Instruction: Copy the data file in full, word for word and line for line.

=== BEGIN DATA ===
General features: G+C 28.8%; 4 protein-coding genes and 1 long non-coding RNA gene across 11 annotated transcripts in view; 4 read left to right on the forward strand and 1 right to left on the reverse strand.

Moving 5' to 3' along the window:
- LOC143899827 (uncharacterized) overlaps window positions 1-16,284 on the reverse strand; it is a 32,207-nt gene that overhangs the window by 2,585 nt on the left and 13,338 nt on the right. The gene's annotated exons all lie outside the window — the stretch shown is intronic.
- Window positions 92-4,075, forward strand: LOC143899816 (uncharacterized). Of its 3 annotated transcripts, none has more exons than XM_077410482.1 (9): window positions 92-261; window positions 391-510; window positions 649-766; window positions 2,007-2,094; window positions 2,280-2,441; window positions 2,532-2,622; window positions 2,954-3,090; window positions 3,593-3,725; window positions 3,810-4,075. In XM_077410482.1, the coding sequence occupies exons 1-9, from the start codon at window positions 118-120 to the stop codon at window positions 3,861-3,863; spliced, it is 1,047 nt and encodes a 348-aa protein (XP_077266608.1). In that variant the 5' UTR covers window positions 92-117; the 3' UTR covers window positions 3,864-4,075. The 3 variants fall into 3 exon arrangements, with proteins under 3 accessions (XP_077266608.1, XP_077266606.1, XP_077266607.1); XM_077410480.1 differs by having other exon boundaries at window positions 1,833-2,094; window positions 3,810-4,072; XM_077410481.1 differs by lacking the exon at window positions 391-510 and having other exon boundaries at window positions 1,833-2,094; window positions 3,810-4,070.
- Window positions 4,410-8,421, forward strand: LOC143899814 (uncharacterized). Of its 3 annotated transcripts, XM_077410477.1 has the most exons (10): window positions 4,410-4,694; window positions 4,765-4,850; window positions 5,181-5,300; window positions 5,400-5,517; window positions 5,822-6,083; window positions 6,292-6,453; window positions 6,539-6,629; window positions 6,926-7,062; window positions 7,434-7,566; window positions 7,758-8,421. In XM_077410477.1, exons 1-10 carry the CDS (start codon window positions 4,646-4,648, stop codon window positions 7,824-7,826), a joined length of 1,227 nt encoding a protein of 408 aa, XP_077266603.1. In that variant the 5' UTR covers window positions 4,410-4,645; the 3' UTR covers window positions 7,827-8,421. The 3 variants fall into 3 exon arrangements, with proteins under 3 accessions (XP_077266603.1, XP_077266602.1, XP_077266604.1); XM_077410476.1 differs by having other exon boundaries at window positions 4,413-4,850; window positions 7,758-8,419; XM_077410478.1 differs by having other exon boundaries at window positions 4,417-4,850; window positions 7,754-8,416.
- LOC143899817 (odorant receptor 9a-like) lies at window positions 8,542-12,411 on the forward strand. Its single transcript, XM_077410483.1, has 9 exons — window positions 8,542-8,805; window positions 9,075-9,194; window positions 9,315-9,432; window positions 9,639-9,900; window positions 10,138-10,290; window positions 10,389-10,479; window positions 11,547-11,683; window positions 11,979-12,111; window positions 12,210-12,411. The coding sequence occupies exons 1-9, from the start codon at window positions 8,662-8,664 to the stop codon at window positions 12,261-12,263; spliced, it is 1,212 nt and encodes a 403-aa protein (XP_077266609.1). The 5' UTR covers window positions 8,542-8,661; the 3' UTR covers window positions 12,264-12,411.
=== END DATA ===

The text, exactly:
General features: G+C 28.8%; 4 protein-coding genes and 1 long non-coding RNA gene across 11 annotated transcripts in view; 4 read left to right on the forward strand and 1 right to left on the reverse strand.

Moving 5' to 3' along the window:
- LOC143899827 (uncharacterized) overlaps window positions 1-16,284 on the reverse strand; it is a 32,207-nt gene that overhangs the window by 2,585 nt on the left and 13,338 nt on the right. The gene's annotated exons all lie outside the window — the stretch shown is intronic.
- Window positions 92-4,075, forward strand: LOC143899816 (uncharacterized). Of its 3 annotated transcripts, none has more exons than XM_077410482.1 (9): window positions 92-261; window positions 391-510; window positions 649-766; window positions 2,007-2,094; window positions 2,280-2,441; window positions 2,532-2,622; window positions 2,954-3,090; window positions 3,593-3,725; window positions 3,810-4,075. In XM_077410482.1, the coding sequence occupies exons 1-9, from the start codon at window positions 118-120 to the stop codon at window positions 3,861-3,863; spliced, it is 1,047 nt and encodes a 348-aa protein (XP_077266608.1). In that variant the 5' UTR covers window positions 92-117; the 3' UTR covers window positions 3,864-4,075. The 3 variants fall into 3 exon arrangements, with proteins under 3 accessions (XP_077266608.1, XP_077266606.1, XP_077266607.1); XM_077410480.1 differs by having other exon boundaries at window positions 1,833-2,094; window positions 3,810-4,072; XM_077410481.1 differs by lacking the exon at window positions 391-510 and having other exon boundaries at window positions 1,833-2,094; window positions 3,810-4,070.
- Window positions 4,410-8,421, forward strand: LOC143899814 (uncharacterized). Of its 3 annotated transcripts, XM_077410477.1 has the most exons (10): window positions 4,410-4,694; window positions 4,765-4,850; window positions 5,181-5,300; window positions 5,400-5,517; window positions 5,822-6,083; window positions 6,292-6,453; window positions 6,539-6,629; window positions 6,926-7,062; window positions 7,434-7,566; window positions 7,758-8,421. In XM_077410477.1, exons 1-10 carry the CDS (start codon window positions 4,646-4,648, stop codon window positions 7,824-7,826), a joined length of 1,227 nt encoding a protein of 408 aa, XP_077266603.1. In that variant the 5' UTR covers window positions 4,410-4,645; the 3' UTR covers window positions 7,827-8,421. The 3 variants fall into 3 exon arrangements, with proteins under 3 accessions (XP_077266603.1, XP_077266602.1, XP_077266604.1); XM_077410476.1 differs by having other exon boundaries at window positions 4,413-4,850; window positions 7,758-8,419; XM_077410478.1 differs by having other exon boundaries at window positions 4,417-4,850; window positions 7,754-8,416.
- LOC143899817 (odorant receptor 9a-like) lies at window positions 8,542-12,411 on the forward strand. Its single transcript, XM_077410483.1, has 9 exons — window positions 8,542-8,805; window positions 9,075-9,194; window positions 9,315-9,432; window positions 9,639-9,900; window positions 10,138-10,290; window positions 10,389-10,479; window positions 11,547-11,683; window positions 11,979-12,111; window positions 12,210-12,411. The coding sequence occupies exons 1-9, from the start codon at window positions 8,662-8,664 to the stop codon at window positions 12,261-12,263; spliced, it is 1,212 nt and encodes a 403-aa protein (XP_077266609.1). The 5' UTR covers window positions 8,542-8,661; the 3' UTR covers window positions 12,264-12,411.